WEST (May 3, 2013)--The deadly April 17 explosion at West Fertilizer Co. that killed 15, injured about 200 and damaged or destroyed scores of homes and buildings, also destroyed tons of fertilizer that area farmers were counting on to make their crops this summer.
Now producers in McLennan County and several surrounding counties have to look to other suppliers to provide the products they need to ensure both a bountiful harvest and their own livelihoods.
"There's a void there, a big void," said Norman Divin, at Crop Production Services, in Hillsboro, a national company with several outlets in Texas.
"Believe me, it’s going to be hard to fill," Divin said.
Divin said he has hired two employees who worked at the West, mainly because of the increase in business he is experiencing after the explosion.
West Fertilizer was the area's major purveyor of agricultural products such as anhydrous ammonia and dry nitrogen fertilizers.
Testimony offered Tuesday at a Texas House of Representatives hearing into the disaster indicated at the time of the deadly fire and explosion, West Fertilizer had more than 230 tons of fertilizer in storage.
Although the cause of the devastating fire and explosion on April 17 has yet to be determined, the blast destroyed several tons of fertilizer that farmers were counting on to boost their crops this spring and summer.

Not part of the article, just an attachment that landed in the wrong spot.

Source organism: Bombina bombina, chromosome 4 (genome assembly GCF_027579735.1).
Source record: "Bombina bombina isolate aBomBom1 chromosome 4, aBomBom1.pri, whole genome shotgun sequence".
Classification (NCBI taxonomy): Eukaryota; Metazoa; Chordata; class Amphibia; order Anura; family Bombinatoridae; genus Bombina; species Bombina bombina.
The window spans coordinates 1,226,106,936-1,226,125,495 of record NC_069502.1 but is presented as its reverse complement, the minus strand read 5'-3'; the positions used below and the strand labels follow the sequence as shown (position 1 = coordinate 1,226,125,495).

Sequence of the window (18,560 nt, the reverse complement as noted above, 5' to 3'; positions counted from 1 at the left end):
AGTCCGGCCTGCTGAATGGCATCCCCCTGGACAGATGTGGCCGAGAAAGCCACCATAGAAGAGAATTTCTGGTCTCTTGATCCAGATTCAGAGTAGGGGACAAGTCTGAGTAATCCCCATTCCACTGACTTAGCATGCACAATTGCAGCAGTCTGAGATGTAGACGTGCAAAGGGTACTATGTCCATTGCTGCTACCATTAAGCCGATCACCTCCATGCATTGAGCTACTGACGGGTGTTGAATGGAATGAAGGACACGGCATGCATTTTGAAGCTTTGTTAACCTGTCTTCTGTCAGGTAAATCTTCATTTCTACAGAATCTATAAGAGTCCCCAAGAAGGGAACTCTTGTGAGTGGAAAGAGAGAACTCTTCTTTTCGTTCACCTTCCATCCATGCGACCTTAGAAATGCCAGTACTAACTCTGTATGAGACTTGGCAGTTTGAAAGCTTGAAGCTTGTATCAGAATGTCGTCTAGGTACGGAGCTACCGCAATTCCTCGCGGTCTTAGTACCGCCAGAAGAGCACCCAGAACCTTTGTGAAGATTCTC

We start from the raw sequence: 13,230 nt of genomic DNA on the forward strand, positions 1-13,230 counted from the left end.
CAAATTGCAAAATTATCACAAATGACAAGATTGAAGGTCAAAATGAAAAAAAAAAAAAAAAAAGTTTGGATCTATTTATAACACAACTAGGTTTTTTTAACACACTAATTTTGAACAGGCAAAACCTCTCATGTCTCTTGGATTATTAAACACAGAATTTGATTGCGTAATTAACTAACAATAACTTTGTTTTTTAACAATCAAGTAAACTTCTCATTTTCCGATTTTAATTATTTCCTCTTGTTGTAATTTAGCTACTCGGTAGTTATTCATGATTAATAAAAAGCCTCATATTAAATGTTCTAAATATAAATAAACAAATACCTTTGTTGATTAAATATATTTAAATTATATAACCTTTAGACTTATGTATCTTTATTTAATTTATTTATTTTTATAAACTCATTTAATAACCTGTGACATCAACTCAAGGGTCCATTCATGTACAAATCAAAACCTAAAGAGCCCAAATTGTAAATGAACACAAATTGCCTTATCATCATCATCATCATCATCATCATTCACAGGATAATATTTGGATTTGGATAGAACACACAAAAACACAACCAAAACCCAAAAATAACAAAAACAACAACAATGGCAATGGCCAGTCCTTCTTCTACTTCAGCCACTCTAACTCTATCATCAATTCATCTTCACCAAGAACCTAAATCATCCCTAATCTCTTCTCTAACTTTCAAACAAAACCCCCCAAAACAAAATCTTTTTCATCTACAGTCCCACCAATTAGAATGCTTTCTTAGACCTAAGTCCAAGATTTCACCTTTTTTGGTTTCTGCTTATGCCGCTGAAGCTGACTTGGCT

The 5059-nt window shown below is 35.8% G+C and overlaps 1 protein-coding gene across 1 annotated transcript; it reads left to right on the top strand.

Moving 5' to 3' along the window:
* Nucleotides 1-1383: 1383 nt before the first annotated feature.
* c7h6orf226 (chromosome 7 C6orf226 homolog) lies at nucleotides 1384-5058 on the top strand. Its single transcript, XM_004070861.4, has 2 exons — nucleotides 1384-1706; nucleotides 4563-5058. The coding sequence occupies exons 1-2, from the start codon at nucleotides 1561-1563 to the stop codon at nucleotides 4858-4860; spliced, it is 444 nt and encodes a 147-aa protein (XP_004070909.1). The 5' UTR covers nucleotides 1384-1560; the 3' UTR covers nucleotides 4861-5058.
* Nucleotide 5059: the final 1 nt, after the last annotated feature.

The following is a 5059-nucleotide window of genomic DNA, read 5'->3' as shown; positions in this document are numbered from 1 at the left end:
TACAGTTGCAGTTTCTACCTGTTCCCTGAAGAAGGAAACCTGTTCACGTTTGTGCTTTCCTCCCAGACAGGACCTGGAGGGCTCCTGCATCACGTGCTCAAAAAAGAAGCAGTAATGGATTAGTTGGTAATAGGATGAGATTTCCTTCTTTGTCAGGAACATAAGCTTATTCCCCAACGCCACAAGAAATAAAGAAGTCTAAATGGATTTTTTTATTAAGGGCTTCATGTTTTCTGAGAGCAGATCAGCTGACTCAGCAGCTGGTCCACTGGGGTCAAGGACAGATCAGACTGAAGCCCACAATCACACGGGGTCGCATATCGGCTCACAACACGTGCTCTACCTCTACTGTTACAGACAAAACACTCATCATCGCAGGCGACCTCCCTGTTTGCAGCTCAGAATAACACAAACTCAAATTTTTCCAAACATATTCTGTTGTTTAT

Divin said his company already has seen several producers who are looking for fertilizer of one type or another and he's trying to serve them.
But CPS in Hillsboro is not a "dry barn," he said.
A report filed with the state agency that tracks stores of dry fertilizer such as ammonium nitrate indicates there were 44 businesses in Texas that reported having more than 10,000 pounds of the chemical in their storage barns.
That means his company does not handle large amounts of dry nitrogen fertilizer like West Fertilizer did.
Those farmers and ranchers who are looking for dry fertilizer products will have to find other sources of those products and the farther the growers have to travel to get the products they need, the higher the cost of production.
Right now farmers and ranchers are fertilizing pastures and fields of hay, Divin said, but the need for fertilizer is a year-round need.
It begins in early January when producers boost wheat crops, then into early spring for other row crops such as corn, sorghum and cotton, plus a later need for pastures.
Depending upon the type of crop being planted and the kind of fertilizer used, application could total 200 to 300 pounds per acre.
In Hill County alone there is more than 158,000 acres planted in row crops, AgriLife Extension Agent Ryan Collett said.
The West fertilizer plant had major agricultural customers in McLennan, Hill, Navarro and Limestone counties, plus other in more far-ranging locations.
Interstate 35 is somewhat of an agricultural dividing line in that most Texas black land farming operations lie east of the highway and on the west side land ranges into more sandy types toward the Brazos River.